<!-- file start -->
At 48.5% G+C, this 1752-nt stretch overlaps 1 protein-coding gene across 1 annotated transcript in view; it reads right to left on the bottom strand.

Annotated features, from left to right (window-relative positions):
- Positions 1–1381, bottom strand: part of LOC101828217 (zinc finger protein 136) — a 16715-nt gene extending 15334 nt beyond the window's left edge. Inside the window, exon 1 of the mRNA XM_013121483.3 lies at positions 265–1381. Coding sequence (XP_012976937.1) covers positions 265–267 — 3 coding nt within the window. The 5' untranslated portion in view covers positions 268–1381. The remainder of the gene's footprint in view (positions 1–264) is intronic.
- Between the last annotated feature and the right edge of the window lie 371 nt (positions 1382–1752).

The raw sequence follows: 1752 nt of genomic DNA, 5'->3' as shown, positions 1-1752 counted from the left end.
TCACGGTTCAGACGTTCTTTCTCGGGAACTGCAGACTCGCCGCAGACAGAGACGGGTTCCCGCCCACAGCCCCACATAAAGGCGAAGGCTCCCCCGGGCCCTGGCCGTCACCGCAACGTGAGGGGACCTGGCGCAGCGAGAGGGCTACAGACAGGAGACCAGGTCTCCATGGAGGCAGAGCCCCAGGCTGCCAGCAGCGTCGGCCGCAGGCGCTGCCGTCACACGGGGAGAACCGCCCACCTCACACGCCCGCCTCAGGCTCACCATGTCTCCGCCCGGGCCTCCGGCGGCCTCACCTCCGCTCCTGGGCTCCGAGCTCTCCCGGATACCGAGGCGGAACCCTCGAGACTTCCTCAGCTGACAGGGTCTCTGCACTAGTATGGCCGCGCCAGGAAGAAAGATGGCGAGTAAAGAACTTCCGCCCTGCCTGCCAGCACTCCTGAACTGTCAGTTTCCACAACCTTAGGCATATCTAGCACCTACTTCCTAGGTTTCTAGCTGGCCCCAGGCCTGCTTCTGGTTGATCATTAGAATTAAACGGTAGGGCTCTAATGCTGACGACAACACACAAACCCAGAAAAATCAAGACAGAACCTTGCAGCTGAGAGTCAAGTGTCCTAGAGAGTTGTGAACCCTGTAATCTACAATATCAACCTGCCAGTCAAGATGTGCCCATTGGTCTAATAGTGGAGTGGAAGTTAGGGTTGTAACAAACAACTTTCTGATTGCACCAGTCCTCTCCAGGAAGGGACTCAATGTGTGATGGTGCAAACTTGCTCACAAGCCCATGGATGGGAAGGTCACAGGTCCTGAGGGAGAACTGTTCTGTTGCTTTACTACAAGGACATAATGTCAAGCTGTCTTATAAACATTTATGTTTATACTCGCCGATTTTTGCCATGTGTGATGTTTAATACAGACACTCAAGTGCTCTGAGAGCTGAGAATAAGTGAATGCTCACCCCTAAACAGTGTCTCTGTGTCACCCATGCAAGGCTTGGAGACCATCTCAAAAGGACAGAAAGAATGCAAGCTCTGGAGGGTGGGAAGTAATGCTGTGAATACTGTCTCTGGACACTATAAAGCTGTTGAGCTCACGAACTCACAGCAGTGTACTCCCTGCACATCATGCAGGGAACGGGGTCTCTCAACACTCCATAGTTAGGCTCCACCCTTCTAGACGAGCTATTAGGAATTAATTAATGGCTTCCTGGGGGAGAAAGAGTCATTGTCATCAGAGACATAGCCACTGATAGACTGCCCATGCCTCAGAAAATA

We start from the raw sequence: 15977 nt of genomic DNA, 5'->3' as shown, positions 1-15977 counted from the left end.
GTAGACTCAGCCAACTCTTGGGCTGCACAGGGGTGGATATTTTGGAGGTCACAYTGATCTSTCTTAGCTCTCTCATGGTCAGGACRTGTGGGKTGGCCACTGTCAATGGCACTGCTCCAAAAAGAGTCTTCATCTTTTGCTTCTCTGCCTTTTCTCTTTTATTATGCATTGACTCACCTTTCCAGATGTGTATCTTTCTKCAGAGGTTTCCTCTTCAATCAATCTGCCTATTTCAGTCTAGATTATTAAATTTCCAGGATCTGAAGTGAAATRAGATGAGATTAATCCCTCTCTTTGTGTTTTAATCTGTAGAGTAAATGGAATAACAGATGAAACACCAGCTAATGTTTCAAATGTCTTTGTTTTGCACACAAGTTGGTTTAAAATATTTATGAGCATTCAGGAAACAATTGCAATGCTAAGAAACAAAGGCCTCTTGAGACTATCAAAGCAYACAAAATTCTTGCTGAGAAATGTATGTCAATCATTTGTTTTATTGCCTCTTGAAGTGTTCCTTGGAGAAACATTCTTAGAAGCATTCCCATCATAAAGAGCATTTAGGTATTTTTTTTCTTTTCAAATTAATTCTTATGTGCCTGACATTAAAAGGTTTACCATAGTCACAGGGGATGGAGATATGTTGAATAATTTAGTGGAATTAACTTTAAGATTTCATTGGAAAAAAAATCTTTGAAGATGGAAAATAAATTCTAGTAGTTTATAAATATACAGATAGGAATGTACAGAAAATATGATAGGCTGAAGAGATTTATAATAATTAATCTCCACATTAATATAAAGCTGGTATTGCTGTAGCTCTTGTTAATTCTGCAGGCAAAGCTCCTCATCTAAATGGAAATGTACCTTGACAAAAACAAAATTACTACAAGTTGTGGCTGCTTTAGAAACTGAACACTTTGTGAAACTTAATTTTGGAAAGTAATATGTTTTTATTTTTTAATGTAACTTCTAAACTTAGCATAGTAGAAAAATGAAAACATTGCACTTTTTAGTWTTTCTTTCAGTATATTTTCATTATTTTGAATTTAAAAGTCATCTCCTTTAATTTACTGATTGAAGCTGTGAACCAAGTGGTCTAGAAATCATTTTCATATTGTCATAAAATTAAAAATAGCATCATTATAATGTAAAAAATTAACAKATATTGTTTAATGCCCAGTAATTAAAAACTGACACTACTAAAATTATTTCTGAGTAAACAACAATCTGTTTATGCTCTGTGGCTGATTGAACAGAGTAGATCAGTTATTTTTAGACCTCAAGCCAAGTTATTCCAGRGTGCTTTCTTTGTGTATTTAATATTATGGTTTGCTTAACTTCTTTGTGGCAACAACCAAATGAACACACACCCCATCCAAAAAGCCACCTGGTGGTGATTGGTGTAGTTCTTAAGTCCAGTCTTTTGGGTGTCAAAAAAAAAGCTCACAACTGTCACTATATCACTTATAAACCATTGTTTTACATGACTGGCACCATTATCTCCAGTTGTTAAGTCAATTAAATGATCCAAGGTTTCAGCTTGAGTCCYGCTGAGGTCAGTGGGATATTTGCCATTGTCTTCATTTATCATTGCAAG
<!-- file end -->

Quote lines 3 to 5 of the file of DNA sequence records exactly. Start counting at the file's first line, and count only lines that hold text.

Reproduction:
- Positions 1–1381, bottom strand: part of LOC101828217 (zinc finger protein 136) — a 16715-nt gene extending 15334 nt beyond the window's left edge. Inside the window, exon 1 of the mRNA XM_013121483.3 lies at positions 265–1381. Coding sequence (XP_012976937.1) covers positions 265–267 — 3 coding nt within the window. The 5' untranslated portion in view covers positions 268–1381. The remainder of the gene's footprint in view (positions 1–264) is intronic.
- Between the last annotated feature and the right edge of the window lie 371 nt (positions 1382–1752).

The raw sequence follows: 1752 nt of genomic DNA, 5'->3' as shown, positions 1-1752 counted from the left end.